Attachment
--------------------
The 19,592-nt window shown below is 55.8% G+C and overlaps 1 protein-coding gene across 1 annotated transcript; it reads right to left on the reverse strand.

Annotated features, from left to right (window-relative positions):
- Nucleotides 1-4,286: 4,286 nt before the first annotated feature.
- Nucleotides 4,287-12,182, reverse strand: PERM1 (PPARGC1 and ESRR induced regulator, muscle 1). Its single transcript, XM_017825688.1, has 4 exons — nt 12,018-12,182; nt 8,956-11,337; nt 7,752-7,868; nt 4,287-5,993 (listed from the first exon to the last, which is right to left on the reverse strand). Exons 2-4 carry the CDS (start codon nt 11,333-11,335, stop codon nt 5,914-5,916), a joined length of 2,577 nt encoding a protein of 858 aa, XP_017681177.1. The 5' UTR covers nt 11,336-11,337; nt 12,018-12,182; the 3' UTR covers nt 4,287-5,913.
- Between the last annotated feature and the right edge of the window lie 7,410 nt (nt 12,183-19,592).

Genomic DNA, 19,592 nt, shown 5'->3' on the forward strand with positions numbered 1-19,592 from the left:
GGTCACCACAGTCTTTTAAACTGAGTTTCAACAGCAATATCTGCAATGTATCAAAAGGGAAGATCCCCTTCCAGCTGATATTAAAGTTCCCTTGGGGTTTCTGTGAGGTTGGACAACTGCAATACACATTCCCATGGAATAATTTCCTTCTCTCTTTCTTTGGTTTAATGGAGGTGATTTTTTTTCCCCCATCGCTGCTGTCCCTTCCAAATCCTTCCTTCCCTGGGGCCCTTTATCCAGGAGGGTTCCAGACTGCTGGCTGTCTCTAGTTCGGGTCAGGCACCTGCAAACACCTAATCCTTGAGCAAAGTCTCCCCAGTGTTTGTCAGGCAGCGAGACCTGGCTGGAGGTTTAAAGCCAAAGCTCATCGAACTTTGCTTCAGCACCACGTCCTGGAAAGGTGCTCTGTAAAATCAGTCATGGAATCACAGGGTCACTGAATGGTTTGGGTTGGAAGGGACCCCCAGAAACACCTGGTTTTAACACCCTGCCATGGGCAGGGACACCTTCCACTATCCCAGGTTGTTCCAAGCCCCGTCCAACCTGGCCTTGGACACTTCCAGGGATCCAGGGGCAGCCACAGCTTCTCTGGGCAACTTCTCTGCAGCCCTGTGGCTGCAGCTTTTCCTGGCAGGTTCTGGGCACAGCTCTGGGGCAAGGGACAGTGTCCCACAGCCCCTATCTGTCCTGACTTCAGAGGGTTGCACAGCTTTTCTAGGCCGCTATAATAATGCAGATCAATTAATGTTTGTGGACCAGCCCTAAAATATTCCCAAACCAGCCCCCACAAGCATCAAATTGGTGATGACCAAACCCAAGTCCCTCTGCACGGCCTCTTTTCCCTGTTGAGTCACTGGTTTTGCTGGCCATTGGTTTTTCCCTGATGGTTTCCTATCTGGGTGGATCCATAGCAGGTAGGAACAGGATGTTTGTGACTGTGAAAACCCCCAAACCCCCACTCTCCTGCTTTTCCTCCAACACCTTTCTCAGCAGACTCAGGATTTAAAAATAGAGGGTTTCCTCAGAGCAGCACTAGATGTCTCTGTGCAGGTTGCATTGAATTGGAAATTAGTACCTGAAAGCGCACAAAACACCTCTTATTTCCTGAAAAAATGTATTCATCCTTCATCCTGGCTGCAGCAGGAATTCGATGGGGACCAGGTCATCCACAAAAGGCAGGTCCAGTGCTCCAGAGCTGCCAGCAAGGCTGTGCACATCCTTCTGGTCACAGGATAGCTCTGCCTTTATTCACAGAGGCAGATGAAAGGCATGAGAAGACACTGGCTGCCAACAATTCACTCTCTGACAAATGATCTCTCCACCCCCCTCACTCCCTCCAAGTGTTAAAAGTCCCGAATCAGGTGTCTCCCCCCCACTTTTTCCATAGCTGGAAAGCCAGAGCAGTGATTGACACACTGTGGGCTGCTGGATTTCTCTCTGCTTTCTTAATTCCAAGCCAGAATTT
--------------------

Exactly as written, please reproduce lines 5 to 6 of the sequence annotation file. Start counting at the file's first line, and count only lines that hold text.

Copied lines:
- Between the last annotated feature and the right edge of the window lie 7,410 nt (nt 12,183-19,592).

Genomic DNA, 19,592 nt, shown 5'->3' on the forward strand with positions numbered 1-19,592 from the left: